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History, War of Independence

Algerian independence, mass evacuation, French Algeria, relocation centers, vacillation

In March 1954 Algerian nationalists formed the Revolutionary Committee for Unity and Action, out of which developed the National Liberation Front (Front de Liberation Nationale, FLN). On October 31 and November 1 the FLN launched its bid for Algerian independence with coordinated attacks on public buildings, military and police posts, and communications installations.

A steady rise in guerrilla action over the next two years forced the French to bring in reinforcements; eventually, 400,000 French troops were stationed in Algeria. The FLN’s National Liberation Army (Armee de Liberation Nationale, ALN) combined Abd al-Qadir’s guerrilla tactics with the deliberate use of terrorism. The guerrilla tactics effectively immobilized superior French forces, while killings and kidnappings of Europeans and Muslims who did not actively support the FLN created a climate of fear throughout the country. This in turn brought counterterrorism, as settlers and French army units raided villages and urban neighborhoods, killing Muslims. Certain villages suspected of aiding guerrillas were subjected to collective punishment in the form of massacres, bombings, or forced relocation of the population.

In 1956 the war spread to the cities. In Algiers, cafes, schools, and shops became targets, as the nationalists sought to weaken French morale and draw international attention to their cause. This so-called Battle of Algiers was ruthlessly put down, but it publicized the Algerian struggle to the world. Elsewhere, the French gradually gained the upper hand by using new tactics, such as using aircraft to bomb suspected ALN centers. The French also forced Algerians into relocation centers to prevent them from aiding the ALN. Electrified fences along the Tunisian and Moroccan borders effectively cut off ALN soldiers outside Algeria from units inside the country.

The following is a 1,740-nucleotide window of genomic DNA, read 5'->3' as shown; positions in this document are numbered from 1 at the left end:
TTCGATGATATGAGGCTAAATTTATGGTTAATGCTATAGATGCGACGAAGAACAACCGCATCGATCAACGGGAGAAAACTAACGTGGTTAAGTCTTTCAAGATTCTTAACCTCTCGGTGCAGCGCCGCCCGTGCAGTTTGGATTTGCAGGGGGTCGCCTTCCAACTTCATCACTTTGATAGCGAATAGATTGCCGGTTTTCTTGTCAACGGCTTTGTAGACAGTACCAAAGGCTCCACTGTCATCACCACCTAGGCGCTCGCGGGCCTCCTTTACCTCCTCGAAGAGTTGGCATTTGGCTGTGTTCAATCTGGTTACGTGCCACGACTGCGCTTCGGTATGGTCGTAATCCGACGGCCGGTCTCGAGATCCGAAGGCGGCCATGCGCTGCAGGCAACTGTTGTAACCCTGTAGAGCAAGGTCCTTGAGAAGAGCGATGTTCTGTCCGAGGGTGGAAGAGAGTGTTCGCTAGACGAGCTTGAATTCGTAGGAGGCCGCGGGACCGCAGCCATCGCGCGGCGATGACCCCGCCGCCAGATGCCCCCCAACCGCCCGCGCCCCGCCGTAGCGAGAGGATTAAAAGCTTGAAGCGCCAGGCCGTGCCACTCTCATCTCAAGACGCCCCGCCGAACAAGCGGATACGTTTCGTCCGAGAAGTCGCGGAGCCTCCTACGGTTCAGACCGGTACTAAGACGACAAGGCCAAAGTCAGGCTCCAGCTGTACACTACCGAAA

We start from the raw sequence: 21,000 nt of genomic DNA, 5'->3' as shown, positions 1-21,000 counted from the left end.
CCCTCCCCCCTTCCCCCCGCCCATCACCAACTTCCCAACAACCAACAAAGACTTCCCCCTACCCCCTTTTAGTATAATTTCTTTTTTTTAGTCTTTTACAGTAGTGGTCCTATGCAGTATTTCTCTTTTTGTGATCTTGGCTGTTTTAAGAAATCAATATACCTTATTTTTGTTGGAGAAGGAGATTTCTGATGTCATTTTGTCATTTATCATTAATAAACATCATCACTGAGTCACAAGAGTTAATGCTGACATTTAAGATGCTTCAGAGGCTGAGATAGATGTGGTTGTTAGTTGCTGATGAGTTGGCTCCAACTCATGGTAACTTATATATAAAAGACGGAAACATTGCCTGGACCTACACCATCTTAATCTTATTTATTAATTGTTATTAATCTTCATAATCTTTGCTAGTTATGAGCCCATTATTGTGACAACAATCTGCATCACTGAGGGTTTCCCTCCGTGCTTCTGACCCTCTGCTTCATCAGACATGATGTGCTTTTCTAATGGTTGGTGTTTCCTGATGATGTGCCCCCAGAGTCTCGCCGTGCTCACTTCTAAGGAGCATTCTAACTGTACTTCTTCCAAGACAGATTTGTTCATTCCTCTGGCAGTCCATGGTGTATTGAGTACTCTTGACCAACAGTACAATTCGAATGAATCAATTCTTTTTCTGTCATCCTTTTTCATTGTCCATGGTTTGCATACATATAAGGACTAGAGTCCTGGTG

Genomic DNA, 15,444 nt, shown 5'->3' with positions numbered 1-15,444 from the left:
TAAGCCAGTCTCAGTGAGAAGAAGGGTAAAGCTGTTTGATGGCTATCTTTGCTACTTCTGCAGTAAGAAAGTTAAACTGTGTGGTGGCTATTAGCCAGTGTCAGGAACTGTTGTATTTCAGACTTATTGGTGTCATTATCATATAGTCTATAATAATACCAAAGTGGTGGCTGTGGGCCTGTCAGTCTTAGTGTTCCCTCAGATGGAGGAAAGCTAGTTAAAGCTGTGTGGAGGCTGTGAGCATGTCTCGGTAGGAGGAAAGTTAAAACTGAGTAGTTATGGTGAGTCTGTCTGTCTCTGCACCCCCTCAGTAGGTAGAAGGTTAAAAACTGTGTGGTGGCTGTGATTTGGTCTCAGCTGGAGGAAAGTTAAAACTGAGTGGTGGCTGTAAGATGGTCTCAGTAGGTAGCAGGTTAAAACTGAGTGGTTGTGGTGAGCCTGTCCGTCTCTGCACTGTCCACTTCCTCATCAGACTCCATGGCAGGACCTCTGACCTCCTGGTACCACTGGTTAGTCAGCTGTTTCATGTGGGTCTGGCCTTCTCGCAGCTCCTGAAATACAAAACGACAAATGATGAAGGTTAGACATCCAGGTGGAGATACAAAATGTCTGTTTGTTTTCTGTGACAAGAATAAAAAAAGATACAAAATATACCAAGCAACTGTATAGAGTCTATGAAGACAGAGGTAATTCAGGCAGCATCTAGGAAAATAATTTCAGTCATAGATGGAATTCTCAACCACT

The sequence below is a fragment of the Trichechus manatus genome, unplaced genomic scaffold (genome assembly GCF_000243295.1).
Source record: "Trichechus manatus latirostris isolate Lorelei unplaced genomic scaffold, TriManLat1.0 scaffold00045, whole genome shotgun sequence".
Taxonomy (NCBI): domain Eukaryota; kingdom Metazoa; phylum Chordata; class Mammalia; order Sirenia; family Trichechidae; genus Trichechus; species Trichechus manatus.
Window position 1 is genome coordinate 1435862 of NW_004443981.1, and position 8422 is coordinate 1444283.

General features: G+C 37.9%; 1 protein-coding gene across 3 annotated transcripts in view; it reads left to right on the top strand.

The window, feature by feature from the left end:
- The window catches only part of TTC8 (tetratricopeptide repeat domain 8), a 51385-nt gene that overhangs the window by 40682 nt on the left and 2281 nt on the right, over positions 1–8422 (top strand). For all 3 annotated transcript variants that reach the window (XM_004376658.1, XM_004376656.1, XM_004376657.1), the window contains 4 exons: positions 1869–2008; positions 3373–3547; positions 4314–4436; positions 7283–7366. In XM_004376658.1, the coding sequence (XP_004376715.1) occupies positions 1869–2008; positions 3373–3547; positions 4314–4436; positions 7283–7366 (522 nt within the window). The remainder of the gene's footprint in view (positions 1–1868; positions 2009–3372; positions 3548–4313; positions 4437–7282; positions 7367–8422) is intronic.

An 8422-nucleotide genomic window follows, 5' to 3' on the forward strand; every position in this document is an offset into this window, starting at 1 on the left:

Despite their military superiority, the French were unable to find a political solution satisfactory to both the settlers and the FLN. International criticism of France increased in forums such as the United Nations (UN), and France’s allies in the North Atlantic Treaty Organization (NATO) worried about the commitment of French forces to an unpopular war.

In May 1958 settlers and French army officers joined forces in Algiers to overthrow the French government, charging it with vacillation. A Committee of Public Safety demanded the return to office of General Charles de Gaulle, the wartime leader of the Free French, as the only one who could settle the war and preserve French Algeria. De Gaulle, however, was a realist, and once in power he recognized that the war was unwinnable. In 1959 he announced his intention of allowing Algerians a measure of self-determination.

The plan struck the settlers like a thunderbolt. Outraged, they staged an unsuccessful revolt against de Gaulle in early 1960, and in 1961 a group of army generals again tried to overthrow the government. Both times, however, the bulk of the army remained loyal to the government. Associated with the generals’ plot was a group of military and settler extremists, called the Secret Army Organization, which at the same time carried on a brutal campaign of counterterrorism against both the FLN and French authorities.

In March 1962 a cease-fire was finally arranged between government and FLN representatives at Evian, France. In the long-awaited referendum, held the following July, Algeria voted overwhelmingly for independence. The settlers began a mass evacuation; before the end of the year most of them had left the country.

The material and human costs of the war were staggering. Approximately 500,000 people perished in the conflict, the vast majority of them Algerians. The fighting was so chaotic—besides combat casualties, tens of thousands of pro-French Algerians were killed by other Algerians, numerous settlers were abducted and disappeared, and rival ALN units fought each other for power—that a precise number of casualties is impossible to calculate.

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